Fret markers, or those dots you see on the fretboard of a guitar or bass, just always seem to be there. Often, they become a part of the neck that we don’t even really see unless we’re actively inspecting them. But, what are fret markers for? How important are they to everyday bass or guitar playing?
Fret markers actually “mark” specific frets on the fretboard of a guitar or bass to help quickly navigate as you move up and down the neck. They’re especially helpful when learning how to play, or when playing faster or more intricate songs or solos. They can also be used as a major design aspect.
So, fret markers are both functional and decorative. They aren’t always just basic dots along the neck. Some luthiers use incredibly beautiful shapes and outlines as inlays to mark frets. Also, fret markers are made from many different types of materials as well.
Fret markers as function
Often, you’ll see very advanced musicians playing with their eyes closed, never even looking at their fretboard once. They seem to know the neck of their bass or guitar so well that fret markers might as well not be there at all. And, for them, it’s very true.
However, there are plenty of advanced musicians who still glance at the fretboard from time to time and use the markers to locate where they want to be. But, for players at these very high levels, the fret markers do take on more of a decorative function.
When you’re starting out though, we all need as much help as we can get. Being able to quickly see where a certain fret is can make the learning process much easier and faster. It can also help you to focus on notes and technique rather than where fret seven actually is.
Learning something like basic music theory for bass guitar can be challenging enough on its own for some players. A bit of help is always welcome, right?
I found that, on bass, the 3rd, 5th, 7th, and 12th frets were most important when it came to using the fret markers to locate my position. As I got more comfortable with moving around and not always looking at the neck, I tended to use the markers on frets 9 and 12 mostly.
While fret markers are super helpful, the importance of learning patterns and how to find frets by feel can’t be overstated.
Where do you find fretboard markers and why
Typically, you’ll see fret markers at the 3rd, 5th, 7th, 9th, 12th, 15th, 17th, 19th, and possibly 21st frets. As you can see, they land on the odd-numbered fret spaces aside from the 12th fret, which is where the octave is marked.
The octave is possibly the most helpful for beginners and more experienced players alike. Moving larger distances quickly can be difficult, and knowing where the octave is can be crucial for not losing your bearings while playing.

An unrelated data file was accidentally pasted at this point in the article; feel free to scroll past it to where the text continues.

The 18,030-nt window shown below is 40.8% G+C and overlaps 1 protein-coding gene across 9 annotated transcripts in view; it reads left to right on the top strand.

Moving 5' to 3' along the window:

That twelfth fret is especially important as it marks where you start the notes over on each string. Since there are twelve tones in a chromatic scale, and each fret gives you a different tone, by the time you get to fret twelve, you start all over again. This is why you’ll usually find two fret markers on the 12th fret.
Fret markers as decoration
Luthiers, or stringed instrument makers, are complicated, amazing creatures. They have to know a lot of science regarding how wood sounds and reacts with other types of wood. They have to understand the physics of acoustics and how to coax amazing sounds out of hard materials.
But, luthiers are also artists. They craft beautiful things. So, sometimes, a fret marker in the hands of a skilled luthier is going to be something amazing. It could be a bird, a flower, or some shape designed to fit the personality of their client perfectly.
Often, fret markers are designed specifically for the type and color of the wood on the fretboard. They can be made from many different materials. Common choices are shell (such as abalone), mother of pearl (or cheaper pearloid), wood, clay, gemstones, and even plastic.
There are a number of different choices when it comes to stickers for your fretboard as well. If you need a bit more help while learning the fretboard, or if you’re giving a bass or guitar as a gift to a younger player, you might think of trying some fretboard stickers for a little while.
My advice is to use them for as short a time as possible. Let the new player get their bearings, and then encourage them to learn the neck without the help of the stickers as soon as they’re comfortable.
What are fret markers for: Final thoughts
There are some incredibly beautiful designs out there when it comes to basses and guitars. And, the aesthetic aspect of fret markers can’t be denied. The classic look of the pearl dot inlay, used by many builders including Fender, is simple, straightforward, and wonderful.
However, the skills of a master luthier are something special when it comes to intricate inlays up and down the fretboard of a custom-made instrument. It provides functionality for learning and playing, and gives personality to something that someone will be happy to play for years and years.